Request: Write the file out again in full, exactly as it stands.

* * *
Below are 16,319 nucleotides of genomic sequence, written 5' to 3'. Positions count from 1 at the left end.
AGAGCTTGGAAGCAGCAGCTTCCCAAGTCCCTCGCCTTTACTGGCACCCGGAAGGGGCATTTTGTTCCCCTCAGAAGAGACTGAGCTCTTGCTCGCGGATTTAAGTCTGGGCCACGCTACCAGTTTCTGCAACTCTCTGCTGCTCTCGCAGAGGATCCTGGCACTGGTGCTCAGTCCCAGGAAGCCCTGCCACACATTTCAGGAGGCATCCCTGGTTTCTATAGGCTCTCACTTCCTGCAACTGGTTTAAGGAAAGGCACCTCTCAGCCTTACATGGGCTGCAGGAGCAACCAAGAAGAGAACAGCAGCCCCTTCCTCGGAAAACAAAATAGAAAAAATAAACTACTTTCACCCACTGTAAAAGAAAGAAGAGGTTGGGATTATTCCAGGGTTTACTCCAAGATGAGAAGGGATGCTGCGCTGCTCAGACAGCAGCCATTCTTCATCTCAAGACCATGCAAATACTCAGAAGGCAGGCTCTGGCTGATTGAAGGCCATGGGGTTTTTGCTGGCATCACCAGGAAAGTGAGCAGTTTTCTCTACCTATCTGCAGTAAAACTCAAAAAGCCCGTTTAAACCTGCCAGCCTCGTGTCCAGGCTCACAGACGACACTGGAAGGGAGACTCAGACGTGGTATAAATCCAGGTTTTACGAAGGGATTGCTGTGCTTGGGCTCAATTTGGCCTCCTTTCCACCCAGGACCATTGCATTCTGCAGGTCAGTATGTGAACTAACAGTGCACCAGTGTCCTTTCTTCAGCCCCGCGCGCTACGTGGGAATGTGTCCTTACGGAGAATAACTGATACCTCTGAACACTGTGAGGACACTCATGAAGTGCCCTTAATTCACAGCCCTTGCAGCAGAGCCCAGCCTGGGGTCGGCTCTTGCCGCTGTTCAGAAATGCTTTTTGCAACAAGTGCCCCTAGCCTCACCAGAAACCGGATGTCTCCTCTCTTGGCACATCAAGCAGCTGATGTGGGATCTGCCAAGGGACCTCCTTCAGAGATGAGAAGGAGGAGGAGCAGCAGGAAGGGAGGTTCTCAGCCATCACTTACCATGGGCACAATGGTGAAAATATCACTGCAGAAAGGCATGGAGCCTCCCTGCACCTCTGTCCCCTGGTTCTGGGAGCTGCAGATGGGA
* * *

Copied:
Below are 16,319 nucleotides of genomic sequence, written 5' to 3'. Positions count from 1 at the left end.
AGAGCTTGGAAGCAGCAGCTTCCCAAGTCCCTCGCCTTTACTGGCACCCGGAAGGGGCATTTTGTTCCCCTCAGAAGAGACTGAGCTCTTGCTCGCGGATTTAAGTCTGGGCCACGCTACCAGTTTCTGCAACTCTCTGCTGCTCTCGCAGAGGATCCTGGCACTGGTGCTCAGTCCCAGGAAGCCCTGCCACACATTTCAGGAGGCATCCCTGGTTTCTATAGGCTCTCACTTCCTGCAACTGGTTTAAGGAAAGGCACCTCTCAGCCTTACATGGGCTGCAGGAGCAACCAAGAAGAGAACAGCAGCCCCTTCCTCGGAAAACAAAATAGAAAAAATAAACTACTTTCACCCACTGTAAAAGAAAGAAGAGGTTGGGATTATTCCAGGGTTTACTCCAAGATGAGAAGGGATGCTGCGCTGCTCAGACAGCAGCCATTCTTCATCTCAAGACCATGCAAATACTCAGAAGGCAGGCTCTGGCTGATTGAAGGCCATGGGGTTTTTGCTGGCATCACCAGGAAAGTGAGCAGTTTTCTCTACCTATCTGCAGTAAAACTCAAAAAGCCCGTTTAAACCTGCCAGCCTCGTGTCCAGGCTCACAGACGACACTGGAAGGGAGACTCAGACGTGGTATAAATCCAGGTTTTACGAAGGGATTGCTGTGCTTGGGCTCAATTTGGCCTCCTTTCCACCCAGGACCATTGCATTCTGCAGGTCAGTATGTGAACTAACAGTGCACCAGTGTCCTTTCTTCAGCCCCGCGCGCTACGTGGGAATGTGTCCTTACGGAGAATAACTGATACCTCTGAACACTGTGAGGACACTCATGAAGTGCCCTTAATTCACAGCCCTTGCAGCAGAGCCCAGCCTGGGGTCGGCTCTTGCCGCTGTTCAGAAATGCTTTTTGCAACAAGTGCCCCTAGCCTCACCAGAAACCGGATGTCTCCTCTCTTGGCACATCAAGCAGCTGATGTGGGATCTGCCAAGGGACCTCCTTCAGAGATGAGAAGGAGGAGGAGCAGCAGGAAGGGAGGTTCTCAGCCATCACTTACCATGGGCACAATGGTGAAAATATCACTGCAGAAAGGCATGGAGCCTCCCTGCACCTCTGTCCCCTGGTTCTGGGAGCTGCAGATGGGA